Teens and Brain Injuries: A Higher Risk for Drug Abuse

More than 12 million Americans use crystal meth on a daily basis, but a new study has found that teenagers who suffer from traumatic brain injuries (TBI) are more susceptible to using the drug.

Linking Brain Injuries and Meth Use

The results of this groundbreaking research project have been published in the latest issue of The Journal of Head Trauma and Rehabilitation.

The results were obtained by interviewing 6,383 students in Ontario, Canada. Each participant was between the ages of 9 and 12. A TBI was defined in the study as any head injury which resulted in the person being unconscious for at least five minutes or spending at least one night in the hospital due to symptoms associated from it.

Based on their findings, they concluded that the students with a TBI were two to four times more likely to use drugs. In fact, the TBI group was found to be:

Searching for the Catalyst

One important question still lingers, however, as researchers were not able to conclude whether the students' drug use or brain injuries came first.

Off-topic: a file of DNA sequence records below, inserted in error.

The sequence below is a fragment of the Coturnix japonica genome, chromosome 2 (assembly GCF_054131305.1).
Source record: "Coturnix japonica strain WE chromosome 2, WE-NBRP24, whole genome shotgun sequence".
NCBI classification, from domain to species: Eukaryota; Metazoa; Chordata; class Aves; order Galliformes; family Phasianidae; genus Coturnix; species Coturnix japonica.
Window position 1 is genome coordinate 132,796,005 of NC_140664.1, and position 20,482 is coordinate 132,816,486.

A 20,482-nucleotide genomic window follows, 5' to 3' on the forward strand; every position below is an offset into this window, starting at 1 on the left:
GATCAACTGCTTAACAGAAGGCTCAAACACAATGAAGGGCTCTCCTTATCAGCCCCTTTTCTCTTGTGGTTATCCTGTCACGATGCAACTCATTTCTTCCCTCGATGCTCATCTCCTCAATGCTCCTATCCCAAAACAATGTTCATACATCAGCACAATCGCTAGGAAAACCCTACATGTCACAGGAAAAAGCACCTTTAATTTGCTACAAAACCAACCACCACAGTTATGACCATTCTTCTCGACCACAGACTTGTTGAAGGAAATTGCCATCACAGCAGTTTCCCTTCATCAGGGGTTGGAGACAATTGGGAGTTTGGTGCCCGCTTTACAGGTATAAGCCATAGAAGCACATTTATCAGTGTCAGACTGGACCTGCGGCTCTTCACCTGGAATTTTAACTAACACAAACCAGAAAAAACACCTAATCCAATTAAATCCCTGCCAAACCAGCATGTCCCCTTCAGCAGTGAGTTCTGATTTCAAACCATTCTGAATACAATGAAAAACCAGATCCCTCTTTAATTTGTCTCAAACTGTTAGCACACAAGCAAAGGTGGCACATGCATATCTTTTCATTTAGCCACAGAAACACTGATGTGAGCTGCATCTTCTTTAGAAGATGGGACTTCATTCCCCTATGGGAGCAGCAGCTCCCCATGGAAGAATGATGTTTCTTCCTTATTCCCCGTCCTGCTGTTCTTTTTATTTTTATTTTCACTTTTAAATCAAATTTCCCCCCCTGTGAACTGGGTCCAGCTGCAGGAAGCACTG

“This data shows us that there are important links between adolescent TBI and substance use,” said Dr. Robert Mann, co-investigator of the study, scientist at the Centre for Addiction and Mental Health, and director of the Ontario Student Drug Use and Health Survery. “While we can’t yet say which one causes the other, we know this combination of factors is something to watch because it can have a serious negative impact on young people as they develop.”

The Devastation that is Meth

Crystal meth is a man-made stimulant that is typically smoked in a glass pipe, but it can also be injected. When used intravenously, the drug's resulting high is more intense and its effects are prolonged.

Although the drug produces an extreme high that can last anywhere from six to 12 hours, the comedown from it can be debilitating. Crystal meth addicts often need to keep using in order to avoid a severe depression, which has been known to lead to self-harm and suicide in some cases.

"All drugs of abuse cause the release of dopamine, even alcohol and nicotine," said Dr. Richard Dawson, director of UCLA's Integrated Substance Abuse Program. "Methamphetamine produces the mother of all dopamine releases."

Learn more about recognizing the need for addiction treatment.

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